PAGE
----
Graphite, having a higher melting point than steel, doesn’t burn until 3,000°C. Because graphite has such heat-absorbing capacity, it’s also used to keep nuclear fuel at safe temperatures during unexpected events.
The two types of fuel cells under development, phosphoric acid fuel cell (PAFC) and proton electrolyte membrane fuel cell (PEMFC), rely heavily on graphitized carbon. PAFCs are for stationary power generation (primary or backup power for remote locations such as cell phone towers), whereas PEMFCs have attracted interest for use in transportation applications.
Solar thermal collectors
The biggest limitation of solar or photovoltaic (PV) panels is that they can use only a fraction of the sunlight that hits them. The rest of the sunlight turns into heat which actually hurts the performance of the panels.
An alternative that can make use of all of the sunlight, including light frequencies PVs can’t use, is the solar thermal collector. These devices collect heat that is used to boil the water to make the steam, which drives the turbine creating the electricity. Graphite nanoparticles are very efficient heat collectors.
Vanadium redox batteries
When the sun doesn’t shine and the wind doesn’t blow, neither solar nor wind plants generate electricity. These green energies need batteries to store the excess energy they are able to produce under optimal conditions. Vanadium redox batteries (VRB) could be the perfect answer as they have unlimited capacity simply by increasing the size of their storage tanks, and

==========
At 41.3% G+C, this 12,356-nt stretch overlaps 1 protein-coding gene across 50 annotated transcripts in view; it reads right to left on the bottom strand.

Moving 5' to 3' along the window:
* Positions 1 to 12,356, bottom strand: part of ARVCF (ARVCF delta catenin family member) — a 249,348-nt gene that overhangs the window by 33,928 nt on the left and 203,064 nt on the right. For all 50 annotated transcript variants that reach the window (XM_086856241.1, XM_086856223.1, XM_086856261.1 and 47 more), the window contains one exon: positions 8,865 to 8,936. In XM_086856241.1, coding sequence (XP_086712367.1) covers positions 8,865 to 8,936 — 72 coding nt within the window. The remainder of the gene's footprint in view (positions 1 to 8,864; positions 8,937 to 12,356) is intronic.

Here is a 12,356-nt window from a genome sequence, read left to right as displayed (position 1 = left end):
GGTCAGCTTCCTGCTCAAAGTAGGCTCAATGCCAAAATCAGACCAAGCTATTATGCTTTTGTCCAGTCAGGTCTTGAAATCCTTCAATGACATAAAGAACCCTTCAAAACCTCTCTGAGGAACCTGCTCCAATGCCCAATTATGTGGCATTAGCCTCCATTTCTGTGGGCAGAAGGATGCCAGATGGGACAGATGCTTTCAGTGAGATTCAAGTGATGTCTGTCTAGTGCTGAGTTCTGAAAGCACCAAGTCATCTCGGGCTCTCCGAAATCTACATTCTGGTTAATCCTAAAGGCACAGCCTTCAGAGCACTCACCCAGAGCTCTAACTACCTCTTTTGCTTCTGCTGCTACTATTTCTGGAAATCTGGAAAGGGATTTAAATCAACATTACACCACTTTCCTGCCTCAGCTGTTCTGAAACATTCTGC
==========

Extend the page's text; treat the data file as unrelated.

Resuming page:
can be recharged by simply replacing the electrolyte. VRBs require almost 300 tonnes of flake graphite per 1,000 megawatts of storage capacity.
If you take a very close look at a graphite pencil lead, you will see “graphene”, a one-atom-thick layer of carbon atoms arranged in a hexagonal lattice. The reason graphite works so well as a writing material, and industrial lubricant, is because the layers of atoms slip easily over one another.
Graphene can carry more electricity more efficiently, faster and with greater precision than any other material. It also beats diamonds in thermal conductivity, and is the thinnest and strongest material known to man — 200 times stronger than steel. Graphene is invisible and weightless, and stretches like rubber. Possible applications include:
Lithium-ion batteries contain 10 to 15 times more graphite than lithium. An average hybrid vehicle carries up to 10 kg of graphite and a plug-in EV has around 70 kg. Every million EVs require in the order of 75,000 tonnes of natural graphite. This represents a 10% increase in flake graphite demand. The need for lithium batteries not only for EVs, but energy storage, handheld tools like drills, and an array of consumer electronics like cell phones and laptops, is almost certain to outstrip supply. The current lithium-ion battery manufacturing capacity currently under construction would require flake graphite production to double by 2025.